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Curfew to be lifted in Metro Manila

Xave Gregorio - Philstar.com
Curfew to be lifted in Metro Manila
Armed with yantoks, members of the Southern Police District roam around Barangay Baclaran in Parañaque City on Monday night, March 15, 2021, to remind the public of the strict implementation of the unified curfew hours from 10 p.m. to 5 a.m. in an effort to curb the spread of COVID-19.
The STAR / Miguel de Guzman, file

MANILA, Philippines (Updated 10:37 a.m.) — The curfew put in place as a measure to curb coronavirus infections in Metro Manila will be lifted beginning November 4, Metro Manila Development Authority chairperson Benhur Abalos said.

Abalos told Philstar.com that the lifting of the curfew is in consideration of malls, which the MMDA asked to open at 11 a.m. instead of 10 a.m. during the holiday season in an attempt to manage traffic.

In a statement, the MMDA said removing the curfew will give both mall patrons and employees enough time to get home.

“The lifting of curfew hours in Metro Manila will help spread out influx of people coming to and from malls to further reduce the risk of virus’ transmission,” Abalos said in a statement.

Meanwhile, curfew hours for minors will be subject to existing city ordinances.

The curfew, which has been in place in the capital region since the first surge of coronavirus cases in March 2020, currently lasts from 12 a.m. to 4 a.m.

Abalos, who heads the Metro Manila Council composed of Metro Manila mayors, said Monday that the local chief executives were already voting on whether to ease the curfew in the capital region amid a continued decline in COVID-19 cases.

Virus cases have dropped to levels prior to the Delta-driven surge that began in August, with the Department of Health reporting Tuesday the lowest number of new infections since March 3.

COVID-19 PANDEMIC

CURFEW

METRO MANILA

As It Happens
LATEST UPDATE: January 16, 2022 - 10:25am

Follow this thread for updates on COVID-19 risk levels, safety measures, and data from Metro Manila's local government units.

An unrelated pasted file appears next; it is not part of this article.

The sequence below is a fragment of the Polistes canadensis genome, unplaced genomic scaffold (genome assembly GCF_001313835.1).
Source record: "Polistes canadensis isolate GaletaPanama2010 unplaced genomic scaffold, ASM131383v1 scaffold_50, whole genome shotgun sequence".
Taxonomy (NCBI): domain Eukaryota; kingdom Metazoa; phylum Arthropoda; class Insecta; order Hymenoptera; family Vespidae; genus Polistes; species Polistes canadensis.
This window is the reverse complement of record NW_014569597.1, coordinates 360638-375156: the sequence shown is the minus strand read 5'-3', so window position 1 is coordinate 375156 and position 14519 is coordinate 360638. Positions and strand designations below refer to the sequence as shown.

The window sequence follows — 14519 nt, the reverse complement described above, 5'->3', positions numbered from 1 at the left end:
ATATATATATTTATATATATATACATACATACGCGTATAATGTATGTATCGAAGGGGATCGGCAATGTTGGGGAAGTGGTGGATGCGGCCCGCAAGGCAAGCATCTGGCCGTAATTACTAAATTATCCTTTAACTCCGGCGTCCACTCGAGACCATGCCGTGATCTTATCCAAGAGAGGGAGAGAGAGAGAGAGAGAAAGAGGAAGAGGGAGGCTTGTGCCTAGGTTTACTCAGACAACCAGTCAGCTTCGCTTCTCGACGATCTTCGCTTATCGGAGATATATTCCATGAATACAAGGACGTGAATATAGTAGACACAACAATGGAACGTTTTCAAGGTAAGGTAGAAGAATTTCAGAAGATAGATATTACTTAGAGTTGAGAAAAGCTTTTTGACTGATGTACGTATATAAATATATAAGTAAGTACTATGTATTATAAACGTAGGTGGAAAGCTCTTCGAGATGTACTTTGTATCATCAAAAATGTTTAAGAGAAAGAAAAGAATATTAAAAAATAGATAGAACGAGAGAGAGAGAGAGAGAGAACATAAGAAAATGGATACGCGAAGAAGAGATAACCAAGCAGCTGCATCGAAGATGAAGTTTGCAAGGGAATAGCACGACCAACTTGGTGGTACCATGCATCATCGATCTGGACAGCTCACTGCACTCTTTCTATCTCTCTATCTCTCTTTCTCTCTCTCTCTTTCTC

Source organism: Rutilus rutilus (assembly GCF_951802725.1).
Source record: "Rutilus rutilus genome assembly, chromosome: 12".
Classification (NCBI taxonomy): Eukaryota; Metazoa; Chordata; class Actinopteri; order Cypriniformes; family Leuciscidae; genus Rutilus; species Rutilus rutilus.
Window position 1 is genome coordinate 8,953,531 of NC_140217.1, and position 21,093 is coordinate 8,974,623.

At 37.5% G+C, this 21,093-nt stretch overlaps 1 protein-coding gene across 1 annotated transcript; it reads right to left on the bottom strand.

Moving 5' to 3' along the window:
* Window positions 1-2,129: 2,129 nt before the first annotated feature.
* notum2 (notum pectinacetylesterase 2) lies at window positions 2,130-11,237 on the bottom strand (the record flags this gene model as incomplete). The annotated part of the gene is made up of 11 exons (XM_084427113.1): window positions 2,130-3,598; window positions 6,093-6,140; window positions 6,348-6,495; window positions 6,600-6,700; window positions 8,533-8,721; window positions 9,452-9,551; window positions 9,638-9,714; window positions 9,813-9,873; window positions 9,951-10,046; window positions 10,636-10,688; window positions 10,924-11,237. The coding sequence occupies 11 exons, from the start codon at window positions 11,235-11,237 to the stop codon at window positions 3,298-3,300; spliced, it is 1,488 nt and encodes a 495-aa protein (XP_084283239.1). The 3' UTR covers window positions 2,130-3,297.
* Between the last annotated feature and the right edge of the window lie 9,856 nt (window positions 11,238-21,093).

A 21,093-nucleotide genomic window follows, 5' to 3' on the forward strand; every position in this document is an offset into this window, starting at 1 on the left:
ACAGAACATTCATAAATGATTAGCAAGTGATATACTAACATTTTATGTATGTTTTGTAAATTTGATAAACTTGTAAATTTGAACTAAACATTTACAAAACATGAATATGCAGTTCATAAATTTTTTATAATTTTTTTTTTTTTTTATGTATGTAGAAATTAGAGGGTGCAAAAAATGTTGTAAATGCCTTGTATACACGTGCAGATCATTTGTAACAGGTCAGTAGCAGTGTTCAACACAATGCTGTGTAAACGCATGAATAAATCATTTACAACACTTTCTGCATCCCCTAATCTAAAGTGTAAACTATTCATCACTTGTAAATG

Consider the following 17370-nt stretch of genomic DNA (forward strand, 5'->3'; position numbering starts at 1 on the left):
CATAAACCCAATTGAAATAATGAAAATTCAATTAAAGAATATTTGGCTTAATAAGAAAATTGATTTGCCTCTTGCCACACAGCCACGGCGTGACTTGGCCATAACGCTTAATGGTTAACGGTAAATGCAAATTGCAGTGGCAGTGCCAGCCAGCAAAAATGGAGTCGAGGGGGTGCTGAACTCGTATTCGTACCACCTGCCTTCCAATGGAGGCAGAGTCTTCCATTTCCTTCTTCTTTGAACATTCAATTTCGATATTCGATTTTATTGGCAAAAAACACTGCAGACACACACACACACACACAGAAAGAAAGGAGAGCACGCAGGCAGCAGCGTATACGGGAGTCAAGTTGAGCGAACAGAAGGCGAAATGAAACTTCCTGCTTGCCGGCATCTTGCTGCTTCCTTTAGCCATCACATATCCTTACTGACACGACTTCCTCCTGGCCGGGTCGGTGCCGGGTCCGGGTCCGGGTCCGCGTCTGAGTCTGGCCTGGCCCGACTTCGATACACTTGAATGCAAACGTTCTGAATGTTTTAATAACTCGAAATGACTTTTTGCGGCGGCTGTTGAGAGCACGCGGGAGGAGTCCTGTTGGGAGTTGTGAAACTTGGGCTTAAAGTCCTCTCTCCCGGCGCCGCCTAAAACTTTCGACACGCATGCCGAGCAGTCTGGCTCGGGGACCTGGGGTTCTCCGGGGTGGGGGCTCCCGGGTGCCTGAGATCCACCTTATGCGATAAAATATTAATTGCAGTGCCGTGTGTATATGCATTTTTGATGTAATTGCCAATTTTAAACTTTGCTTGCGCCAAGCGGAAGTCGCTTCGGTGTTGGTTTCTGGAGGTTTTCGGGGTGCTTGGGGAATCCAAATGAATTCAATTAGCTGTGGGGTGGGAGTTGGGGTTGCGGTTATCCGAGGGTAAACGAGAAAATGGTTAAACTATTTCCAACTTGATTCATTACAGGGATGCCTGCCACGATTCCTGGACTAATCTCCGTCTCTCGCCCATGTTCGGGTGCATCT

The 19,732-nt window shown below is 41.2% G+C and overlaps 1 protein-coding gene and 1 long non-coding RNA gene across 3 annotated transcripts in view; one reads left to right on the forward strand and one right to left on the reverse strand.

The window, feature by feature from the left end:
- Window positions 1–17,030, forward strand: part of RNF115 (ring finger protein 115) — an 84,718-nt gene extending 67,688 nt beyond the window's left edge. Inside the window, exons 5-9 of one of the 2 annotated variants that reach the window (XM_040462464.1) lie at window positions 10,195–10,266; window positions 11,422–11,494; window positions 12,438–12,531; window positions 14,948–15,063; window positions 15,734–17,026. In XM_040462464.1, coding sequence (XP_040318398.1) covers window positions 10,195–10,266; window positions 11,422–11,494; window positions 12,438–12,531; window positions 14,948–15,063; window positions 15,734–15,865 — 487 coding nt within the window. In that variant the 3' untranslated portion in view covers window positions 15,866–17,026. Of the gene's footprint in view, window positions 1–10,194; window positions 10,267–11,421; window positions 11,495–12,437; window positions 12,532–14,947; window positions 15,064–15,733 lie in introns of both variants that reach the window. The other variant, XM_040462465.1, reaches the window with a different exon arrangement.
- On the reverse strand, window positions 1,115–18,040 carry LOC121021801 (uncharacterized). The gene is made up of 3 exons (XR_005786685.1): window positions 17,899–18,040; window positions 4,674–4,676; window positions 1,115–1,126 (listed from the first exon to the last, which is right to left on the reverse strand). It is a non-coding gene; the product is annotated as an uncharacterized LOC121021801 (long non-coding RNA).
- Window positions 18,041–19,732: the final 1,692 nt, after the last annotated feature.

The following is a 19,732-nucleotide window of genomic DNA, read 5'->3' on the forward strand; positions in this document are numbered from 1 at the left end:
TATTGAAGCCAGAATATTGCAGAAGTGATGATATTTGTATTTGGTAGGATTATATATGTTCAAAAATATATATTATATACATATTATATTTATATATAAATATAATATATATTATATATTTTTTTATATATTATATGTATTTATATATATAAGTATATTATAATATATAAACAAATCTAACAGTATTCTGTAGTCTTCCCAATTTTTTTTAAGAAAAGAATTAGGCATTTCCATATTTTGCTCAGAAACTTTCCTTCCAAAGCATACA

Photo: The STAR/Michael Varcas

January 16, 2022 - 10:25am

Daily growth rate in the National Capital Region is down to 2% from 3% of the previous day, according to OCTA Research.

OCTA Research fellow Guido David says the capital region could be close to the peak in new cases or the region has reached its limits in testing capacity.

January 13, 2022 - 9:57am

The LRTA says it will implement the "no vaccination, no ride/no entry" policy starting January 17.

Only vaccinated passengers will be allowed to ride the LRT-2 and will be required to show proof of vaccination.

January 12, 2022 - 10:47am

The Department of Transportation has issued an order barring unvaccinated people from using public transportation in Metro Manila while the capital region is under Alert Level 3.

"All concerned attached agencies and sectoral offices of DOTr are directed to ensure that operators of public transportation shall allow access or issue tickets only to ‘fully vaccinated persons’ as evidenced by a physical or digital copies of an LGU (local government unit)-issued vaccine card, or any IATF-prescribed document, with a valid government issued ID with picture and address," it says.

January 6, 2022 - 4:29pm

Tourism Secretary Bernadette Romulo-Puyat says she's in isolation following a recent exposure to a COVID-19 positive individual.

January 5, 2022 - 12:43pm

The government must ensure supply of basic medicines like paracetamol amid reports of people having trouble getting access to them, Akbayan party-list says Wednesda

"A shortage of paracetamol is another bitter pill that must not be swallowed by the public," Dr. RJ Naguit, second nominee of the party-list, says in a release.

The government has played down the reported shortage, saying supplies are adequate according to its monitoring. It said only specific brands of paracetamol are out of stock at pharmacies.

"For the last two years, the people have been swallowing too many bitter pills in the form of strict lockdowns, lack of mass testing, and inadequate ayuda. And after all our sacrifices, what do we get? We are entering the third year of the pandemic with hardly any paracetamol pills to swallow," Naguit says, adding failure to ensure steady stocks of basic medicines would lower confidence in government.

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